On Monday, the battle for the Daesh-held city of Mosul, Iraq officially began. Announcing the start of the operation on Iraqi television late Sunday, Iraqi Prime Minister Haidar al-Abadi confidently noted that "the victory bell has rung, and the heroic operation to liberate Mosul has begun."
Iraqi security forces and militia, Kurdish Peshmerga, US, and Turkish forces are all expected to take part in the operation in one form or another, but only the Iraqis are expected to enter Mosul proper. Over 80,000 troops are participating in the operation, against anywhere between 4,000 and 10,000 Daesh fighters and their allies, including Sufist Naqshbandi Army insurgents.
Discussing the broader significance of the military operation in an article for Expert magazine, Gevorg Mirzayan, associate professor of political science at Russia's Financial University, explained that whatever happens next, even a speedy victory in Mosul will be a pyric one for Washington, unless the US fundamentally changes its foreign policy thinking.
"This time, however, a speedy victory looks unlikely. Daesh is acquainted with the experience of 2003 (its fighters were factually taught by the officers of the former Iraqi army), and has taken the necessary preventative measures. Thus, the terrorists publicly executed those who planned to negotiate with the Americans to surrender the city, and announced that they would fight to the bitter end. That means that the operation could drag on for months."
"Obviously, it will include cutting the city off from all utilities, pressing militants out from suburbs and surrounding villages, and the mandatory bombing by US aviation."
It's quite curious, according to Mirzayan, to observe the difference in tone in the Western media's discussion of the Mosul operation, compared to the one in Aleppo. "This morning, I appeared on the BBC. Prior my segment, the anchor enthusiastically talked about preparations for 'the important and necessary operation to liberate Mosul', before switching in mid-sentence to talking about 'suffering of the civilian population in Aleppo.' When I asked what they will say days from now, when Mosul's civilians start dying under coalition bombs, I received no answer; they probably had nothing to say."
In any case, the analyst noted, since the US will be unlikely to sanction themselves over their own military campaign, "Washington can carry out the operation over a long time, and without much media pressure."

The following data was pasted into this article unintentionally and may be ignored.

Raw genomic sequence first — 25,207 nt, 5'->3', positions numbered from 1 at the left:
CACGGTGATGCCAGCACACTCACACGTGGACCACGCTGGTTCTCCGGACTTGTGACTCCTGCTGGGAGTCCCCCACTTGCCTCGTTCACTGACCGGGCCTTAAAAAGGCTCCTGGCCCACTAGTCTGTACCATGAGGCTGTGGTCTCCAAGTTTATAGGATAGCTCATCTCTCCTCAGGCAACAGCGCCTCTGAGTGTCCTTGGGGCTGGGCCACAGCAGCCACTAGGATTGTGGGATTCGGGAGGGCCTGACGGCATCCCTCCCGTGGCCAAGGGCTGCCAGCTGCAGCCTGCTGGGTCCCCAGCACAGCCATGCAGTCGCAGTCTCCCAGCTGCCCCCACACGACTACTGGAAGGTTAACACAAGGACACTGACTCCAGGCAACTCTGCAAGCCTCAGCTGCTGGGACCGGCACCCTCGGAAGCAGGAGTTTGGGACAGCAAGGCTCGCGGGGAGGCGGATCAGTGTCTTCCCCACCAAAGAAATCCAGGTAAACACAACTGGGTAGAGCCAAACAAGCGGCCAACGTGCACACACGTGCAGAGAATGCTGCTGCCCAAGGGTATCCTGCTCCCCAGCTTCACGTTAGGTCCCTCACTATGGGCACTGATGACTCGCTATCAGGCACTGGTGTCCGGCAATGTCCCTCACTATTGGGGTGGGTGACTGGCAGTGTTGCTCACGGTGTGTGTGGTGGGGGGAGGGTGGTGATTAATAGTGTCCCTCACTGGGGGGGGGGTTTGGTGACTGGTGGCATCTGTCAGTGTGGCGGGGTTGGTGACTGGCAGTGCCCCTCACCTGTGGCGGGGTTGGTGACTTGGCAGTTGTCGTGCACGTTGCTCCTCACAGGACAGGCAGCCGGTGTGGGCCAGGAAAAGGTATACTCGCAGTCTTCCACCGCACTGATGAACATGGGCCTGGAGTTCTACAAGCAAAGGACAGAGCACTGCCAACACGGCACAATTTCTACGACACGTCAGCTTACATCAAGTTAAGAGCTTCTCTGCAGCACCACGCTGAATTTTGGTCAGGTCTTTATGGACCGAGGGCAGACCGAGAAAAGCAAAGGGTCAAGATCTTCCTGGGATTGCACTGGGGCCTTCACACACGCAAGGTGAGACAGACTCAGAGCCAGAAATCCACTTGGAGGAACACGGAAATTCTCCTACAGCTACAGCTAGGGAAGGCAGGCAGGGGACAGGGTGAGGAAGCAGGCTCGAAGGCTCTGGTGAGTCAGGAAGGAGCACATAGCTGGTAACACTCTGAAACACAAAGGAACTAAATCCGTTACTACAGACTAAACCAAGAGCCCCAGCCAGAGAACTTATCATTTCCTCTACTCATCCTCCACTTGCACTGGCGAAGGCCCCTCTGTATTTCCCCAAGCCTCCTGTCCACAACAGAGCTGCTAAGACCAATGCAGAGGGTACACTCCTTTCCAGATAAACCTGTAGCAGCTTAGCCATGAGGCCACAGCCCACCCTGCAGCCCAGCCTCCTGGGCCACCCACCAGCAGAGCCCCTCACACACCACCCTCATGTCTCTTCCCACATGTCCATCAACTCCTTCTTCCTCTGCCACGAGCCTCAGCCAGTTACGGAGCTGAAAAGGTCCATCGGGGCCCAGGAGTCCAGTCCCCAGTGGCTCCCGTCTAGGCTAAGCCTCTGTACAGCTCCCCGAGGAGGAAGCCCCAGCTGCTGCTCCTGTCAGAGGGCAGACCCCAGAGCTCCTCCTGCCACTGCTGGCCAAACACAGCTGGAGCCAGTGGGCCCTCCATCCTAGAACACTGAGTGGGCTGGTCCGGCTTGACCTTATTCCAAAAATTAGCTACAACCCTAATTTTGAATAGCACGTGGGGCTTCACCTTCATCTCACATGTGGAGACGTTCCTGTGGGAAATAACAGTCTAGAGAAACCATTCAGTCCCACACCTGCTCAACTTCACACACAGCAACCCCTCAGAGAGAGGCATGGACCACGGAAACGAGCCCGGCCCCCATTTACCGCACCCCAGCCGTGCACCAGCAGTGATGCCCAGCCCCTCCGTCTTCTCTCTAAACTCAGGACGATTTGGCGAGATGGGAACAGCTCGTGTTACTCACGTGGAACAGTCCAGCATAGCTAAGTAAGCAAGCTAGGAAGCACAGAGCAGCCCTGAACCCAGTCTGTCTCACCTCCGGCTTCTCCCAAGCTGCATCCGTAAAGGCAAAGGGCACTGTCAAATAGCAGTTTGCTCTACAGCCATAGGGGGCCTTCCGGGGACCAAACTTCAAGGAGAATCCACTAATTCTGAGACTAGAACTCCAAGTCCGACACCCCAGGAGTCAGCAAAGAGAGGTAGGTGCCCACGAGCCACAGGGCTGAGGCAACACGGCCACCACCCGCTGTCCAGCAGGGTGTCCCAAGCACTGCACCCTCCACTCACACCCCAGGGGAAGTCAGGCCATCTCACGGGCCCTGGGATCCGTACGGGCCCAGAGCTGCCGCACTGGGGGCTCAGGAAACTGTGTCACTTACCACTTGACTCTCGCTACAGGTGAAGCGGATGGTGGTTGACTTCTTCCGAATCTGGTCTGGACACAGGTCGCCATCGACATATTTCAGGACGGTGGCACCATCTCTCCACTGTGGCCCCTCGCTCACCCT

"Mosul has to be taken by Obama, if not before the elections (which is unlikely), then at least before the end of his presidency. Mosul's liberation could help to at least neutralize the mistake his Republican opponents say he made in Iraq. The terrorists were able to capture the city and much of the country largely because Obama 'pulled the troops out too early' – that is, proved unable to come to agree with the Iraqi government on the terms of a future US military presence on Iraqi territory."
At the same time, it's crucial for the US and its allies to be the ones to liberate the city, not the Iranians. "That is why, apparently, neither the Iranian Revolutionary Guard, nor Shia militias, are participating in the operation. The reasons seem purely political. Washington wants to make sure that the victory is attributed to Washington-allied forces, and not 'privatized' by the Iranians."
"The second time pressure is Raqqah," Mirzayan noted. "The US must take Daesh's capital in Iraq before Syrian and Russian forces take the Daesh capital in Syria. The 'race for the capitals' is quite easy to explain; the US wants to pull the cloak of 'real fighters against international terrorism' over themselves; to do so, they need a clear and unconditional symbol of their military victories against Daesh."
"Apparently, the modern version of the 'Race for Berlin' is of benefit Washington. Even if the operation to take Mosul drags on for months, the city is likely still be liberated earlier than Raqqah. After all, after the liberation of Aleppo, Damascus, Moscow and Tehran will first have to engage in Idlib and northwest Syria, and come to an agreement with the 'moderate opposition'. Only after that will they be able to afford deploying forces in the east to liberate Raqqah."
However, Mirzayan suggested that "the image of a victory (however hyped) will not be able to solve the US's main problem in the Middle East. This problem is not Daesh…[but] the complete loss of the US's sense of national interest in the region. Crudely speaking, it's not about Iran taking over the region, or Russia's entry into it, nor the Turks playing the Kurdish card; it is about the US, by their own tactical myopia, allowing their geopolitical rivals to carry out these operations."
Ultimately, the analyst noted that "the next administration will benefit not by reveling in the liberation of Mosul (as Obama once reveled in killing bin Laden) but by revising their strategy in the Middle East – or more precisely, creating one in the first place."